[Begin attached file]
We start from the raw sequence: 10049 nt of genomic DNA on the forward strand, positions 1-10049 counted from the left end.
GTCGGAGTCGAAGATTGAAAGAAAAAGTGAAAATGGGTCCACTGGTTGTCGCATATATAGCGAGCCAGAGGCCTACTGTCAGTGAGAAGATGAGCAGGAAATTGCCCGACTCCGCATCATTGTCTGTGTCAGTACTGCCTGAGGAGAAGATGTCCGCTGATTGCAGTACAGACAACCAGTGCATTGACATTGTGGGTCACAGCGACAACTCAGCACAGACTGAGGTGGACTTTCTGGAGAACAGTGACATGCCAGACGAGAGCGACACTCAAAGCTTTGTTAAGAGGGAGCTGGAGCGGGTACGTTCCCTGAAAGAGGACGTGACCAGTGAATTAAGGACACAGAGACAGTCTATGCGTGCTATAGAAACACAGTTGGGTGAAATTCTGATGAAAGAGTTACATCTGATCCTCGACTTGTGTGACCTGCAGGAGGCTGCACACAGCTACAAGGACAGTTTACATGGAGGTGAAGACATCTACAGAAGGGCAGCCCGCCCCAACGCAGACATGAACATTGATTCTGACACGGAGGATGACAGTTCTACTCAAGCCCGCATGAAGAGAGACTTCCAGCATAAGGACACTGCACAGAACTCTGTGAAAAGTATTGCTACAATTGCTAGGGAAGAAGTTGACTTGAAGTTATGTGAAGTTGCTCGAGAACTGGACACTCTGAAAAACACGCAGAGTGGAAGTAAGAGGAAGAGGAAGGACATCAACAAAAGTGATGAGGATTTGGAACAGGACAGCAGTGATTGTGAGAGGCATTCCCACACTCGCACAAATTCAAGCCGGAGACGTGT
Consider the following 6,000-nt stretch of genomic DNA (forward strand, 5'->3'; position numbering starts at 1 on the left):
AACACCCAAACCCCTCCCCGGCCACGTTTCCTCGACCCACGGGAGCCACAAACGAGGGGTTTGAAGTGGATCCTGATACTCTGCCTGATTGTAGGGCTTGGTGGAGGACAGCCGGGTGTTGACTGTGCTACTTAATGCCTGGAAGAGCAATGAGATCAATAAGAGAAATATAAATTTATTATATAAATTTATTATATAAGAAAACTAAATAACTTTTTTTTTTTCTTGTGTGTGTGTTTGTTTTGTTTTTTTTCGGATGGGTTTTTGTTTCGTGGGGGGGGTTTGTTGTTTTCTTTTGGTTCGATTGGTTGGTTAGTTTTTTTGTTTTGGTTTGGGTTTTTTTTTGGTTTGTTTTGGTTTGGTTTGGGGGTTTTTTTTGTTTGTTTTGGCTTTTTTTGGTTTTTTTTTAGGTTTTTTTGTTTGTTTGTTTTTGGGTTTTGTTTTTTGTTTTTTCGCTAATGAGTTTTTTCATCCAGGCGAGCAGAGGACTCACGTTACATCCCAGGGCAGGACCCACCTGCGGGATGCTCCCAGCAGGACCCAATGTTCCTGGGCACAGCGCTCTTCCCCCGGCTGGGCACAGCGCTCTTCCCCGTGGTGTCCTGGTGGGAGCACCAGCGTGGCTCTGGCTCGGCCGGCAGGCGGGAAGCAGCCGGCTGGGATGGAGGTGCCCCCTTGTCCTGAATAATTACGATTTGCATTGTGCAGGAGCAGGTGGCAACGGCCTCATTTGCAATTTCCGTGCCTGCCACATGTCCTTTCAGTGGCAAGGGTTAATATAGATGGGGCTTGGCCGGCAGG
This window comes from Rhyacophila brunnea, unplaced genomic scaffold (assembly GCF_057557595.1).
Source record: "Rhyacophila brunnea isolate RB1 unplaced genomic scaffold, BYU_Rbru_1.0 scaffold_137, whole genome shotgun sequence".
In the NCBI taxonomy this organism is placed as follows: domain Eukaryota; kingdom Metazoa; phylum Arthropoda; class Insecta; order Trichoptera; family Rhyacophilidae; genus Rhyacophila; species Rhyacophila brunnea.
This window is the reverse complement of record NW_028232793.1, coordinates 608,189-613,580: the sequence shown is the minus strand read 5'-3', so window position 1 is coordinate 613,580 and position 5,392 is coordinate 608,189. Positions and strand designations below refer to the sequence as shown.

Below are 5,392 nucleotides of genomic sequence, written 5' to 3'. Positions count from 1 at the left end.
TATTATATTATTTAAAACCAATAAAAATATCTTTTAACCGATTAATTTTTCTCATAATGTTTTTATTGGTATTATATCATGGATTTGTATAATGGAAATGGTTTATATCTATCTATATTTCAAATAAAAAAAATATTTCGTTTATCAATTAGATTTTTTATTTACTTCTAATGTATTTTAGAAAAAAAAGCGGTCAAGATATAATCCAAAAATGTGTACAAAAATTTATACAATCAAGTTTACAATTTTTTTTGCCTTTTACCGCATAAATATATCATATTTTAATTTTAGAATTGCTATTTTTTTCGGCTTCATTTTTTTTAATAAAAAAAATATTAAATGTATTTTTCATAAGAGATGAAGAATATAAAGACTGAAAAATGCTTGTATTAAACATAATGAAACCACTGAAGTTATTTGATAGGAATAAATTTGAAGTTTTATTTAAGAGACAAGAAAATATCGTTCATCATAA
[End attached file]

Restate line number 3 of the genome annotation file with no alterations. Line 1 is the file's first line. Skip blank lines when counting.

Consider the following 6,000-nt stretch of genomic DNA (forward strand, 5'->3'; position numbering starts at 1 on the left):